Brock Benefiel
Brownsburg's Everyday Joe's Barber Shop offers personal touch and a retro look.

Marketing firm Brandwidth helps clients with online brandingRestricted Content

October 24, 2009
Brock Benefiel
Firm combines traditional marketing, Web technology to help companies build successful brands. Measurable results help companies document effectiveness.

Fishers biz grows from dog-walking to full-service pet careRestricted Content

August 29, 2009
Marc D. Allan
Cristi Melson started Purrs & Gurrs 2-1/2 years ago with an idea and some fliers she distributed door to door. She didn’t have a formal business plan then and still doesn’t.

Candle company cooks up products with a 'green' twistRestricted Content

July 27, 2009
Kim Puckett
After working in retail management for four years, Rich and Jodi Scheve decided to take business into their own hands—and their own garage. Passing on business plans for Subway and South Bend Chocolate Co. franchises, the couple skirted heavy franchise fees and started Twisted Wick Candle Co.

Blue House Salon keeps it simpleRestricted Content

June 29, 2009
Gabrielle Poshadlo
Blue House salon owner Phil Salmon spends no money on advertising and yet makes a six-figure salary.

HVAC company heats up sales in cool economy through acquisitions

May 25, 2009
George Umbarger
Doubling annual sales might seem an impossible feat in a recession, but at the modest office of Williams Comfort Air and Metzler's Mr. Plumber, it is a reality.

Liquor store adapts to local tastesRestricted Content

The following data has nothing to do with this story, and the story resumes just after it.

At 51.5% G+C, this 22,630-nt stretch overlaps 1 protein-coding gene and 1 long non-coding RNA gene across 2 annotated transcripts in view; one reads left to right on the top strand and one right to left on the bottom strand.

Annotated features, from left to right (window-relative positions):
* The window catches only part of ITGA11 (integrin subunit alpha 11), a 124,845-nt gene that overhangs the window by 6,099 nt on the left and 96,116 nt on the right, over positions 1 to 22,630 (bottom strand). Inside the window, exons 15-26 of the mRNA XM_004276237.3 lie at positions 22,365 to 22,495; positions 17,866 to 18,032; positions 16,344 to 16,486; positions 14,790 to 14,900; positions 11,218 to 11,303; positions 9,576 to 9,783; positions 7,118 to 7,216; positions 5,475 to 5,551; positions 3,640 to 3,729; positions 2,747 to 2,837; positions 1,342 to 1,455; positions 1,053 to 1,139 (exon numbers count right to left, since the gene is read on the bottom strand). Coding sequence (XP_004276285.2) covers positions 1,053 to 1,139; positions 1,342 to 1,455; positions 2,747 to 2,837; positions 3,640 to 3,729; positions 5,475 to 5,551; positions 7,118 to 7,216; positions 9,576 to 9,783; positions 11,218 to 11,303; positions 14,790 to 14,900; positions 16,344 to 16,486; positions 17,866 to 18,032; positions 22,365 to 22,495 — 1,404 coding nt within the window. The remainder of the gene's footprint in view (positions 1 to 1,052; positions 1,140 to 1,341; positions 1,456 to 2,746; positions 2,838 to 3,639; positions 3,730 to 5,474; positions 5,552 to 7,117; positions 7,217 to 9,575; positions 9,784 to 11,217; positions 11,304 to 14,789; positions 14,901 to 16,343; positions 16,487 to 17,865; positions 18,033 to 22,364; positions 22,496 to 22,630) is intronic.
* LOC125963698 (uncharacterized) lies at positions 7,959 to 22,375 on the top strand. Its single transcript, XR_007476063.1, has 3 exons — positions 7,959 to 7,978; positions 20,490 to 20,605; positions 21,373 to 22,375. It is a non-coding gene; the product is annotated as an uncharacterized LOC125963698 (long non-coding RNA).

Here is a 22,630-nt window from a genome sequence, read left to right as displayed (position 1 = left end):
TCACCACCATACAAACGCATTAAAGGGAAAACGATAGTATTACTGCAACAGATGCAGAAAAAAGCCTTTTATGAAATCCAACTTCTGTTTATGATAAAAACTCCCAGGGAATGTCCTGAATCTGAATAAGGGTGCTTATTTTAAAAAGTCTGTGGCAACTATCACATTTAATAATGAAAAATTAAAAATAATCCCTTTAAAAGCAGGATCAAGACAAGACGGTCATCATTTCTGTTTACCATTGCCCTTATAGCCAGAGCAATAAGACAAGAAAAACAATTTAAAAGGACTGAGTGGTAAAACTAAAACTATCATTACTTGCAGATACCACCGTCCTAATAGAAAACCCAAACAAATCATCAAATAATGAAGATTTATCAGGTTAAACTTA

April 27, 2009
Jo Ellen Meyers Sharp
When Mr. G's Liquor opened in 1977, the wines du jour were Madera and Blue Nun. Bartels & Jaymes wine coolers were all the rage, and few of us had heard of craft beer. Today, Mr. G's is in its third location, where a 36-foot wall of whiskeys, vodkas and gins is rivaled only by the kiosks fully laden with local, domestic and imported wines and beers chilling in coolers.

Family business repairs what others tossRestricted Content

February 23, 2009
Marc D.
Much of downtown has been erased and rebuilt over the last 38 years, but quietly and with almost no notice, Cento's Shoes has remained one of the few constants.

Mass Ave shops thrive 'in the city'Restricted Content

December 29, 2008
Jo Ellen Meyers Sharp
Talk to anyone about Kristin Kohn and her "In the City" ventures and you hear the same thing, over and over: Smart. Enthusiastic. Fun. Entrepreneurial. And hardworking, especially when it comes to Massachusetts Avenue.

Crime-scene cleanup company eases burden of trauma victimsRestricted Content

May 19, 2008
Jennifer Whitson
On any given day, employees of Bio-Trauma 911 Inc. could be dealing with everything from the mess left by a decomposing body to a home that's been declared a biohazard. What may sound like a scene out of "CSI" is in fact a day at the office for the seven-person crime-scene cleanup company housed in unassuming offices in a strip center on East 56th Street at Interstate 465.

Beef & Boards stays popular by catering to audience, insisting on quality actorsRestricted Content

April 14, 2008
Jennifer Whitson
Indianapolis-based Beef & Boards has survived 3-1/2 decades by giving viewers what they want. "We cater to our audience," said owner and artistic director Doug Stark. "I have no artistic problem with that."

Admitted 'geek' builds product-development prowess at Priio

April 30, 2007
Tammy Lieber